From our vantage point, we watched as the Caledonian MacBrayne ferry sailed across to the isle of Mull. It costs £40 for a car and two people for a return trip.

The island has become well known by all who view BBC programmes like Springwatch and Coast. My memories are as the home of the CBeebies programme Balamory, based around the coloured houses of Tobermory.

Mull also some boasts beautiful beaches. It has earned an enviable reputation as one of the top wildlife tourism destinations in the UK. Thousands of birdwatchers and wildlife lovers flock to Mull every year, hoping to catch a glimpse of birds such as sea eagles.

The mountains which stretch across the middle of the island rise to over 900m and are well-loved by hill walkers, such is the variety of routes and views to be enjoyed.

There are also numerous easy walks on the island with sweeping views which are less challenging.

The Mull Aquarium is Tobermory’s newest visitor attraction. It has a huge salt water tank, touch pools, interactive games and a cinema room. You can also learn about the local history, including about local wrecks and safety at sea.

Back in Oban, the walk down from McCaig’s was thankfully easier, and after lunch we headed back to the hotel to explore more.

Across from Airds the garden leads straight to a seashell-strewn beach.

When the tide is out you can walk over to the lighthouse and, if you are lucky, catch sight of otters.


HeraldScotland: The Sgeir Bhuidhe Lighthouse in Port AppinThe Sgeir Bhuidhe Lighthouse in Port Appin

We walked along the shoreline to Castle Stalker, which has been restored by the owners and used as a holiday home. When they are in residence, the hotel can arrange a tour.

The hotel also has a wide range of activites including horse riding on the shores of Loch Linnhe, boat trips, guided tours both on foot and by luxury car, mountain biking or a leisurely cycle. After another wonderful meal, we retired to our room to watch the sunset on our final night in Port Appin.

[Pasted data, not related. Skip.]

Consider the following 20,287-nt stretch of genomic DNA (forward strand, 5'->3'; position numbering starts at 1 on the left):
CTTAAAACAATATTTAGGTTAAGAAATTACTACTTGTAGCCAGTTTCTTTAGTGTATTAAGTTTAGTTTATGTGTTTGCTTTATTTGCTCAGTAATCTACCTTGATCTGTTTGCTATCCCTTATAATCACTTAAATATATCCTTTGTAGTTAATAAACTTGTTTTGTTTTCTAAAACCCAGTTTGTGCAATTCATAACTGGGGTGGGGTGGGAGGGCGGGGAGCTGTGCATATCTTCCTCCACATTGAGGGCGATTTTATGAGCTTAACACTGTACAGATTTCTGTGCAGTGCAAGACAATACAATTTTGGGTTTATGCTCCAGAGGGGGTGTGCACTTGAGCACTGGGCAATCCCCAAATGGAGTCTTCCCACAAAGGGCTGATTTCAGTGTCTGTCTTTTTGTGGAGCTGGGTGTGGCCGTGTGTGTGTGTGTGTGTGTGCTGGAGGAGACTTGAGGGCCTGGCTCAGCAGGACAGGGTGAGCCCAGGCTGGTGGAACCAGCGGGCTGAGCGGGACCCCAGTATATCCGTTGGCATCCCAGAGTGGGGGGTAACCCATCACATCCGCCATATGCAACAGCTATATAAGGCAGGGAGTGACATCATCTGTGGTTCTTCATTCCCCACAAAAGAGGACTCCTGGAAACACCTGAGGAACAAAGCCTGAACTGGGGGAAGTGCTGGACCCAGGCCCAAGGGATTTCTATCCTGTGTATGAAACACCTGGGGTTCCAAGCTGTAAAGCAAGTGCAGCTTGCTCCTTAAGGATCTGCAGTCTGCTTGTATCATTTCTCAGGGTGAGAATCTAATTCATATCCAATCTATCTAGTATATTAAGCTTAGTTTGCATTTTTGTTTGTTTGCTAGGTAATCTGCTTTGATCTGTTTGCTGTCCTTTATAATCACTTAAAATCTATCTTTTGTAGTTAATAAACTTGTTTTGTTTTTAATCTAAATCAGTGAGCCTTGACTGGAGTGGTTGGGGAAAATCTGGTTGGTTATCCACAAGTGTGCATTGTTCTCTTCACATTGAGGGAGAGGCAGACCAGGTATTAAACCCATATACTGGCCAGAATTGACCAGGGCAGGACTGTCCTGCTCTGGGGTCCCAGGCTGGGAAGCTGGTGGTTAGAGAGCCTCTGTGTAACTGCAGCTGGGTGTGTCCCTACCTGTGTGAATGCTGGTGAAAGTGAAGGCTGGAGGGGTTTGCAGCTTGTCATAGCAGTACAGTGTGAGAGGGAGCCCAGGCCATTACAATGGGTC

Aird’s might look modest from the outside – with just 11 rooms – but this hotel is big on everything else. Top notch food, great attention to detail, beautiful rooms and wonderful staff.

Robert McKay has been the manager since 2006 and, with a new owner on board, they have big plans for this little hotel. I wouldn’t bet against them pulling it off.



Travel facts:

Airds Hotel & Restaurant (www.airds-hotel.com) in Port Appin near Oban offers double rooms from £370 per room per night based on 2 people sharing half board.

Airds 3-night Easter break is from £515 per person (2 sharing ½-board). The price includes a home-made chocolate Easter egg, a cream tea on one day, a whisky mac in the room and a newspaper delivered to the room with tea/coffee and home made pastries. Valid for arrivals on any day between 15 and 18 April and subject to availability.

Full Afternoon Tea (sandwiches, scones, cakes, biscuits, butter jam, clotted cream) costs £26.95 pp or Cream Tea (scones, butter jam, clotted cream) is £10.95pp and all options come with a vast choice of teas (artisan and traditional).

For extra privacy, you can hire the Airds cottage for a week on a self-catered basis (priority booking facility for the restaurant is offered): price is from £715 based on 4 people sharing.

For further information contact:

Reservations: www.airds-hotel.com / 01631 730 236 / airds@airds-hotel.com

IG: @AirdsHotel / TW: @AirdsHotel / FB: /Airdshotel